A study published in Annals of Internal Medicine has found that men with a stressful job are twice as likely to have a stroke than are men with less demanding jobs. Interestingly, there was no correlation between job stress and incidence of stroke among women.
A stroke occurs when the blood supply to the brain is cut off, for example when a clot blocks one of the blood vessels supplying the brain. Stroke can cause permanent neurological damage and even death, and has been linked to stress for quite some time.
Tsutsumi et al. interviewed 3,190 Japanese men and 3,363 Japanese women from a variety of job backgrounds, including managers, professionals, technicians, clerks, salespeople, farmers, craftsmen and labourers. The level of occupational stress experienced by these workers was evaluated and participants were placed into four stress categories: high strain (high job demand + low job control); active job (high job demand + high job control); low strain (low job demand + high job control); and passive job (low job demand + low job control).
Over the next 11 years, 91 men and 56 women experienced a stroke. Men under high job strain – i.e. those with lots of demands on their shoulders and with little control of their workload – were twice as likely to experience a stroke than were men under low strain. In women, however, the incidence of stroke was the similar among those with a stressful job and those under less strain.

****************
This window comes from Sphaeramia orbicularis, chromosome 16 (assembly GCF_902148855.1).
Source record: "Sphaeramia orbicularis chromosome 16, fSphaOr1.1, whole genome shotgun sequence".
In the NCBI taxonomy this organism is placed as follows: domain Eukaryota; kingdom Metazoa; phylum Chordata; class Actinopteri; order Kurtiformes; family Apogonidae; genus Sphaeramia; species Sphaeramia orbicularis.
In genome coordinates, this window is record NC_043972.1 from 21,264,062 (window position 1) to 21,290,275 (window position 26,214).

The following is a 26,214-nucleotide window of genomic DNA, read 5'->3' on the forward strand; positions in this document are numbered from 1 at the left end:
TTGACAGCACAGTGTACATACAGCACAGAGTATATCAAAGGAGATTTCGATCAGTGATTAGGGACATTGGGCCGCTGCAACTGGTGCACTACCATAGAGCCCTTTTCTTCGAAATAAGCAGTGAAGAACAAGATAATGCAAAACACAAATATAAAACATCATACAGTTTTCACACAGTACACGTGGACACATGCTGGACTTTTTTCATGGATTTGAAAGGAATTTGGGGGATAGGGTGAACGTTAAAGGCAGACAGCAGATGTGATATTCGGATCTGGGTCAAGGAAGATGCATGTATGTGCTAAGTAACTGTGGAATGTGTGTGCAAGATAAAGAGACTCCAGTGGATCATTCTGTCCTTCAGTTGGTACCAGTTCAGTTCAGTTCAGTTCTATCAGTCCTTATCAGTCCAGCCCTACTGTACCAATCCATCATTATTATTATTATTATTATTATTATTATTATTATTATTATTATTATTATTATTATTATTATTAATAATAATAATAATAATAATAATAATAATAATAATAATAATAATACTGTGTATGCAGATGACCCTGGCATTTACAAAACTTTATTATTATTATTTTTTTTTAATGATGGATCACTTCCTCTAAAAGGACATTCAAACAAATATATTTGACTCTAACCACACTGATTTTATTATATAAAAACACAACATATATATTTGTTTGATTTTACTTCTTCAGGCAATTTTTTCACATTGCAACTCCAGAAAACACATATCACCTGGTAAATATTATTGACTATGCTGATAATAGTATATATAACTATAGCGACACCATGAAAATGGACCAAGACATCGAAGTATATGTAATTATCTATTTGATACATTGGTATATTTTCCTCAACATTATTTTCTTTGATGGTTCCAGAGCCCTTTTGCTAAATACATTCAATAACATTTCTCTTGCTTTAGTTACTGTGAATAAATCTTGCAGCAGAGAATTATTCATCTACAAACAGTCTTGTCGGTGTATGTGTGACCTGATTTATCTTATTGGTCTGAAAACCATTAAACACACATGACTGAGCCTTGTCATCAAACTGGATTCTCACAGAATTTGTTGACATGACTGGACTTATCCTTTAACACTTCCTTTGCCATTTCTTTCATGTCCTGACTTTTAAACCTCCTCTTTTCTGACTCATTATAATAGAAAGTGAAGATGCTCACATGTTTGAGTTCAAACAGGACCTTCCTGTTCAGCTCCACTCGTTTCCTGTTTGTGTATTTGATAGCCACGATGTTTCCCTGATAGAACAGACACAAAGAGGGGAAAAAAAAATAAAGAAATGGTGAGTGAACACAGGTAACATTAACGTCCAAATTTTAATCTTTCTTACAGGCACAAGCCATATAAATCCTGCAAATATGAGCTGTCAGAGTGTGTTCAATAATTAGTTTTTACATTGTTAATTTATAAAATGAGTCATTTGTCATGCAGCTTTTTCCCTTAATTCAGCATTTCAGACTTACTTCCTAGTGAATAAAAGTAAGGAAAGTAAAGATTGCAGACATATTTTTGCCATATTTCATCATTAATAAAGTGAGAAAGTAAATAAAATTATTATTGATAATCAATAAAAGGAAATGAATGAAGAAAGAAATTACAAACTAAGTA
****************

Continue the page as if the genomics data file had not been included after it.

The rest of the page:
Among men, the association between job stress and stroke lessened somewhat when other risk factors for stroke, such as obesity and high blood pressure, were taken into account, suggesting that pre-existing chronic diseases and an unhealthy lifestyle up the chance of stroke in stressed out employees.
The authors of the study suggest that that the difference between the sexes could be because women approach stressful jobs differently to men or because more women than men work part-time.
Akizumi Tsutsumi, Kazunori Kayaba, Kazuomi Kario, and Shizukiyo Ishikawa (2009) Prospective Study on Occupational Stress and Risk of Stroke Arch Intern Med 169 (1): 56-61